Getting a Schengen visa to travel to Europe, it can be a long, hard, and frustrating process. Fortunately however, there are a few hacks that you can use to get one relatively easily and quickly.
Just scan your passport, enter your travel details and let Atlys do the work for you. The more times use it, the better it becomes since all your information is saved and reused.
Here's the trick most people miss. Germany is one of the few select Schengen countries that lets you mail-in applications if you've been to the Schengen-area in the last 5 years. This can save you a day's worth of trouble. It's even more helpful when you don't live in a city with German consulate and have to travel to one to attend the visa interview.
Even if your destination in Europe is not Germany, I still recommend going this route because it's so much easier getting everything done without going for a visa interview.
That said, mailing in your visa application doesn't come without its own troubles. In addition to all the paperwork, you need to get your application notarized - Germany wants to know that its really you thats applying. If you haven't done this before, its a painful and expensive exercise - find a notary near you, go to one, wait in line, pay them $40-$50 and get a stamp. If you live near a FedEx or a UPS store, you can save yourself a lot of time here since most of them have a public notary but make sure to check before. Or you can use Atlys to talk to one over video and get your application notarized instantly.
While Hack #2 is convenient, it still takes around 2 weeks to get your passport back. For the last-minute travelers, this can be too late. In such situations, I recommend applying for a Schengen visa at a smaller country. My preference is Luxembourg - you simply have to email them with your dates and they usually will make a concerted effort to get your passport back in time. Of course, you have to remember to tweak your 'draft' itineraries to show majority of your trip in that country - but thats okay. Once you get your Schengen visa, you are free to travel to any of the Schengen countries.
I say this is a hack because you can save a lot of time and money by not dealing with VFS. They are known for their terrible customer experience - often charging exorbitantly on top of the visa fees (such as charging $35 for SMS updates), not having enough appointment slots, and delaying sending your applications thru to the embassies for processing.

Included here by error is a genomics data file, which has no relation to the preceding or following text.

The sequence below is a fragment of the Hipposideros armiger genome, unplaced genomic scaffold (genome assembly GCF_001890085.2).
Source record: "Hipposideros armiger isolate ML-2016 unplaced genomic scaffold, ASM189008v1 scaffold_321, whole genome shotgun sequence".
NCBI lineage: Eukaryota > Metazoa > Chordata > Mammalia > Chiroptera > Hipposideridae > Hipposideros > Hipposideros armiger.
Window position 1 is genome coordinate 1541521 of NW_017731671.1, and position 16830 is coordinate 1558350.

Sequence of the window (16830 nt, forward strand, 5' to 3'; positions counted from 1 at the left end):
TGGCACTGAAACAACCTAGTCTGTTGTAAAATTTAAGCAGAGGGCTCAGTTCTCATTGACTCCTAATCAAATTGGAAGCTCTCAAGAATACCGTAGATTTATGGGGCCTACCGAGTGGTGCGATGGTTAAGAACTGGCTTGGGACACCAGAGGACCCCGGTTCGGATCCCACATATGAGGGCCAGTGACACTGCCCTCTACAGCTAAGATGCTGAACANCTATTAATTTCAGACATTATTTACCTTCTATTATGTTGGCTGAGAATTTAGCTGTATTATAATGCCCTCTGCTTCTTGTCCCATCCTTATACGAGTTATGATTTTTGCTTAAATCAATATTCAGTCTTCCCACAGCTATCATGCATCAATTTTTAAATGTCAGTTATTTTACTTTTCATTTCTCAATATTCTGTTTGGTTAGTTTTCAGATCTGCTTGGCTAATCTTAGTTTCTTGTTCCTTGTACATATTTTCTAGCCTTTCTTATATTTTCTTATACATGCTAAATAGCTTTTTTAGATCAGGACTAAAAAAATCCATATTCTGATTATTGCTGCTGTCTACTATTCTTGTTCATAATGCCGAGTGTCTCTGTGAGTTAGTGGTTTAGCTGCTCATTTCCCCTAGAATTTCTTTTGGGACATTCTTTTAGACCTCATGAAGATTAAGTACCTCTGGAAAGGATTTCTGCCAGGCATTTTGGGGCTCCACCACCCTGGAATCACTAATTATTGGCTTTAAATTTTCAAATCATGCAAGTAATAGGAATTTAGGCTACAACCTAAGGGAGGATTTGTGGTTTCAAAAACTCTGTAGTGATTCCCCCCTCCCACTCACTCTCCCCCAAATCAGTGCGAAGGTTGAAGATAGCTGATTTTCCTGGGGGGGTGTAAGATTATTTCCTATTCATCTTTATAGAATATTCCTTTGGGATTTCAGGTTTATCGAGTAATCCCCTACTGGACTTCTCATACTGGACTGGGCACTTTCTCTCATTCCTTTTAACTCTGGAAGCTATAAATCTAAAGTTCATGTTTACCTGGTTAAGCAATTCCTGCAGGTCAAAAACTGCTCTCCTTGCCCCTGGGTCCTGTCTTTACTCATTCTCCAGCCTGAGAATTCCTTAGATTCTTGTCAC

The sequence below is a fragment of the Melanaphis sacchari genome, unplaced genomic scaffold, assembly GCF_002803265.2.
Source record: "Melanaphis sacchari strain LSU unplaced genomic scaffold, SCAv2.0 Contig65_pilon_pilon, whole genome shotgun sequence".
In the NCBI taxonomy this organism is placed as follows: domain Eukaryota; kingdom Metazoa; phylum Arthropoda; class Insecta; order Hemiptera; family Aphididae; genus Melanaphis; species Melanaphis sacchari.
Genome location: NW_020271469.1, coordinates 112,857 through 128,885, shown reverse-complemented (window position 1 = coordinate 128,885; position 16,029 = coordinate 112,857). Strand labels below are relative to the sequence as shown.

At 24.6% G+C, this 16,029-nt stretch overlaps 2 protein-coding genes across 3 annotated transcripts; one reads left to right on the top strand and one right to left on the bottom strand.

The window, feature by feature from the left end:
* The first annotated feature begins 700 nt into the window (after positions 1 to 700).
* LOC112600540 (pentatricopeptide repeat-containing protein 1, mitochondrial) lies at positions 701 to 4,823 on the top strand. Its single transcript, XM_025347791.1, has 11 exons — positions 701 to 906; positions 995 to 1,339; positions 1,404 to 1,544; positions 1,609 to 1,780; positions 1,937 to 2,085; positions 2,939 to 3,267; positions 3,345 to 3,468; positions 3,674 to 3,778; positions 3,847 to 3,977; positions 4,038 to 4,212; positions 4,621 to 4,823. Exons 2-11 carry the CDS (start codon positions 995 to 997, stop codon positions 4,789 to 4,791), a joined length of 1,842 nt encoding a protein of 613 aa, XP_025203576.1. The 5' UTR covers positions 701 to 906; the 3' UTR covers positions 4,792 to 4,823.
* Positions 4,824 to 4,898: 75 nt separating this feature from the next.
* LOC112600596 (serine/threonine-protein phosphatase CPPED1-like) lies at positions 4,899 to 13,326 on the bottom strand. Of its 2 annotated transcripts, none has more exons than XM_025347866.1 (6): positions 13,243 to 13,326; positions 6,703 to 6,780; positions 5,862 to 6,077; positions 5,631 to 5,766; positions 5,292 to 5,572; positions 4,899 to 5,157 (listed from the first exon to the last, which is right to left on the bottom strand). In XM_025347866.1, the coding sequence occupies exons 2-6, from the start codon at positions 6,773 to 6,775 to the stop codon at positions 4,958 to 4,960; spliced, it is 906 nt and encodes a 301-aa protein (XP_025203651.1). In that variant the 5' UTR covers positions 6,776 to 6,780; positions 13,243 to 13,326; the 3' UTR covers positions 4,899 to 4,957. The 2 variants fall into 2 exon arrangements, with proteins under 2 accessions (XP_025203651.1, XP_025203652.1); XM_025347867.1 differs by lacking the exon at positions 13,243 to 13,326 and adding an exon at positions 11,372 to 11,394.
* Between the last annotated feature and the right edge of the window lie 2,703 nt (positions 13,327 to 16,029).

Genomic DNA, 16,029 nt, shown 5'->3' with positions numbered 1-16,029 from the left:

It's pretty easy to avoid them - just pick from countries they don't support like Germany, Spain, or Italy.
It's actually easier to work with the embassy staff directly than with VFS customer support.
If your employer has an office in the Schengen area, apply for a work visa. It's the same as the tourist visa but it can significantly increase your odds of getting a 1-year Schengen visa. All you have to do is have 'needs to travel occasionally for business-related meetings...'
in your invitation letter. It is little bit more work than applying for a travel visa but its worth it if you can get a longer-term Schengen visa.
If you are applying for a visa for the first time, there's a slight chance that your visa may be rejected. There are many reasons why but one of them is because the consulate can't be sure that you will return after you leave.
To overcome this hurdle, you can write a support letter to the consulate. The letter needs to be from a reputable and trustworthy source like your place of employment, your bank, your landlord, or another trusted source.
This is not a guarantee but it can definitely help you in your quest for a Schengen visa.
If you are applying for a visa, make sure you have the following:-
more than 2 blank pages
more than 6 months until your passport expires
more than 1 visa page with entry stamp
more than 1 visa page with exit stamp
passport is in good condition and not damaged passport.
If you do have any of these, you might want to consider applying for a new passport. I've seen time & again visas being rejected because of passport issues. If you use Atlys, it'll check all these for you.
If you are planning on going on a long journey through Europe, applying for a multiple entry visa can be a good idea. As the name suggests, a multiple entry visa lets you enter and exit the Schengen zone up to a certain number of times. This is a good option for those that want to travel around Europe without having to apply for a new visa each time.
Now, most countries might not give you a multiple entry visa but there's no downside applying for this. I'd recommend Germany as the best bet to get a longer-term, multiple entry Schengen visa.
The earlier you apply for a visa, the better. In the past, it was difficult to get a Schengen visa in a short period of time. But things have changed - you can now mail-in your visa application as long as you have the documents ready.
I've seen countless visas being rejected because applicants waited until the last minute to apply and missed an important document in hurry. A good rule of thumb is 3-4 weeks before.
Visa appointments usually run late, and they also tend to be scheduled during lunch time. For this reason, it's often best to get the earliest appointment you can.
The best time to go is in the morning, before everyone starts to move around town.
Some countries such as Portugal do not accept B&W copies of your identity documents. As strange as this sounds, this is true and causes a lot of hassle. It's best to take color copies.